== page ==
Benjamin Greenberg, M.D. Answers Questions On: Autoimmune Diseases of the Central Nervous System
What are autoimmune disorders of the central nervous system?
Autoimmune disorders of the central nervous system occur when the body’s immune system mistakenly attacks the central nervous system, which comprises the brain, spinal cord, and optic nerves.
Within that broad category, there are many conditions – many ways the immune system can become deranged and many different parts of the brain, spinal cord, or optic nerve that can be damaged.
How do they affect a person?
It is often difficult for physicians and patients to communicate about these complex issues. Frequently, health care providers use language that is not easily accessible to non-physicians. Over time I have found it best to explain these conditions in terms of items that people are very familiar with.
An analogy I use to describe the central nervous system is that it essentially works like a stereo. When you want to listen to music, you turn on the power button. That generates the stereo’s electrical signal, which is transmitted by a speaker wire to the speaker. The speaker vibrates, and that transmits the music you hear.
Relating this to your nervous system, when you want to move your right thumb, you must turn on the power to the outer lining of the brain (the stereo). The brain then sends a signal through two nerves (the speaker wire) – one that goes down your spinal cord and one that goes from the spinal cord to the muscle (the speaker) that moves your right thumb.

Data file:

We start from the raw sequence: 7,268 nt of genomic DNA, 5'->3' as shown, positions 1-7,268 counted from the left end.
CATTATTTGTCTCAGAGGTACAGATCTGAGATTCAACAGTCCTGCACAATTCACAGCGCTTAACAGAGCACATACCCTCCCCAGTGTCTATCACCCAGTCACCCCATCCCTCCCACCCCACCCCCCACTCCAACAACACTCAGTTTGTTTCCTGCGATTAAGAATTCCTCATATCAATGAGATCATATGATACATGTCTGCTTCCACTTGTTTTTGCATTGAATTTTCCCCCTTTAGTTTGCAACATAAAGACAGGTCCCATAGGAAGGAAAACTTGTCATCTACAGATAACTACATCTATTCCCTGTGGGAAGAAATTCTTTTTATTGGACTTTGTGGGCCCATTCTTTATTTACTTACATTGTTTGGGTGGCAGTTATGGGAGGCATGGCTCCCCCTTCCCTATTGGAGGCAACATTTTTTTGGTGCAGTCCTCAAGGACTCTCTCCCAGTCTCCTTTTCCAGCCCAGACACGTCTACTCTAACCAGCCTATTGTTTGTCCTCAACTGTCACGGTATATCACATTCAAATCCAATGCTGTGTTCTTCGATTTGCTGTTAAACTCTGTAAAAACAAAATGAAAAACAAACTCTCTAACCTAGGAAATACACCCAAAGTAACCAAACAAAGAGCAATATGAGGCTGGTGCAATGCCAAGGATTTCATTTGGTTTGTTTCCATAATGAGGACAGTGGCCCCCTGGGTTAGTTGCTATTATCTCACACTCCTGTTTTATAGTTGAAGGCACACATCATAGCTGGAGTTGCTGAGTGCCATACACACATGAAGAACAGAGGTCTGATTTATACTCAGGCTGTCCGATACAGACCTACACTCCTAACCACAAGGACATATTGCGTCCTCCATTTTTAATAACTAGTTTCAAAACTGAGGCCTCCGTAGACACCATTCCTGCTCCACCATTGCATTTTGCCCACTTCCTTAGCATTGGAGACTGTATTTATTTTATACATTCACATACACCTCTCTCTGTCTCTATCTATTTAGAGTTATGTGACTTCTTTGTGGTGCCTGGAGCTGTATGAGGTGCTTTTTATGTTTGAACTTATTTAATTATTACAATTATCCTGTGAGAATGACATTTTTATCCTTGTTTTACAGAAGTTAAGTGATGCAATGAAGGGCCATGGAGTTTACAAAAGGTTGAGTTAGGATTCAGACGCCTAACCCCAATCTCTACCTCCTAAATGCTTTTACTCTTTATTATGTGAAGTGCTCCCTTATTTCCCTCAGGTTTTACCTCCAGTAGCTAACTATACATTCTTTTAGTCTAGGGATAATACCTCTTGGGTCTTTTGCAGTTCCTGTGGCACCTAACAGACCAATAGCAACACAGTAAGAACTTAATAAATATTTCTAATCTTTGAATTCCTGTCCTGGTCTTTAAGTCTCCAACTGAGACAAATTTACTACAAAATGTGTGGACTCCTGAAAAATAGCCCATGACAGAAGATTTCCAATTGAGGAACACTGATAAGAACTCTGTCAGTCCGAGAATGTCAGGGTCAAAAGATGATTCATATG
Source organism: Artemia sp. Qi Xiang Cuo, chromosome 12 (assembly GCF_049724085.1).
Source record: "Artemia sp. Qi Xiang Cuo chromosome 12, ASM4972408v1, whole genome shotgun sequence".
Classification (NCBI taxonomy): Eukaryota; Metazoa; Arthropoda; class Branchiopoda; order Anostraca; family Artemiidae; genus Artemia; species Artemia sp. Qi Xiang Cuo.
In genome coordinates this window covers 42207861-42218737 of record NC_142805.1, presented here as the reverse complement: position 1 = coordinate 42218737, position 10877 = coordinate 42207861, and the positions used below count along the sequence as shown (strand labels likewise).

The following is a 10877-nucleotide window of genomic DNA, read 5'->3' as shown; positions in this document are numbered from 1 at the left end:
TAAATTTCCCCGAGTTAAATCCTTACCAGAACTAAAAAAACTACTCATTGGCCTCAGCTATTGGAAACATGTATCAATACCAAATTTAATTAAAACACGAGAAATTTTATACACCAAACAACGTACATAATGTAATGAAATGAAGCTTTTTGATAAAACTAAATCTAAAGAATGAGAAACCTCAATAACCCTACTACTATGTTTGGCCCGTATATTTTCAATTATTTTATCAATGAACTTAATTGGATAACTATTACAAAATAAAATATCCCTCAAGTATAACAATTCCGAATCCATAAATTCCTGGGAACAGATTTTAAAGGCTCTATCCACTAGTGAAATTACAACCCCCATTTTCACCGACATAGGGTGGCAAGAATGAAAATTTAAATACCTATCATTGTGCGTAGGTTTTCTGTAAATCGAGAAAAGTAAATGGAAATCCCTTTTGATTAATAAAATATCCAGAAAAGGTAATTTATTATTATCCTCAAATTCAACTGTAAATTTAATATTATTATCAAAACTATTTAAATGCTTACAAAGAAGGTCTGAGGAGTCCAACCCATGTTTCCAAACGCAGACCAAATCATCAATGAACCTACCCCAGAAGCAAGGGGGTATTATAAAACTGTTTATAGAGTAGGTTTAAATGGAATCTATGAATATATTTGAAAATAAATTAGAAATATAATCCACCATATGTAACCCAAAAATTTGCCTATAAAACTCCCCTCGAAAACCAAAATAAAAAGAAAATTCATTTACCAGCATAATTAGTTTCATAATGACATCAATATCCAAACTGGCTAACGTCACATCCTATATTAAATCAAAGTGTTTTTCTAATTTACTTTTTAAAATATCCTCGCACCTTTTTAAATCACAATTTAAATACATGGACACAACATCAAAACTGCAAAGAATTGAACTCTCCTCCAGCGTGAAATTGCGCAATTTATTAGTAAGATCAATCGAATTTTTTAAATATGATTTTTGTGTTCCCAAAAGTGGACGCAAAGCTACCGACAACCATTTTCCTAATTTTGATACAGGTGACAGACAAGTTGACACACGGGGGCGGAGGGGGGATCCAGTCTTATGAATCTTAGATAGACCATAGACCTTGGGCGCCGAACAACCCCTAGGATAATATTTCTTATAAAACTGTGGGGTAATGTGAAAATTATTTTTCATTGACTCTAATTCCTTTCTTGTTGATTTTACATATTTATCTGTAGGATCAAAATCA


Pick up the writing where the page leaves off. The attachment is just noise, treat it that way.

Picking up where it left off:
The speaker wire itself is also made up of two parts – a copper wire on the inside and then insulation around it – and the human body has the same thing. We have an axon or a neuron (the wire) and insulation (myelin) around it. Myelin protects the wire and speeds up the signal getting from Point A to Point B.
Demyelinating conditions arise when the cells in the immune system attack that insulation (myelin) after mistakenly identifying it as a foreign invader such as a virus or bacteria.
Our job is to figure out whether the attack has occurred in the stereo (brain), the wire (nerves), or the speaker (muscle).
I take care of people who have diseases of the stereo and the spinal-cord speaker wire. Different types of neurology subspecialists care for our patients with diseases of the nerves that go to the muscles and the muscles themselves.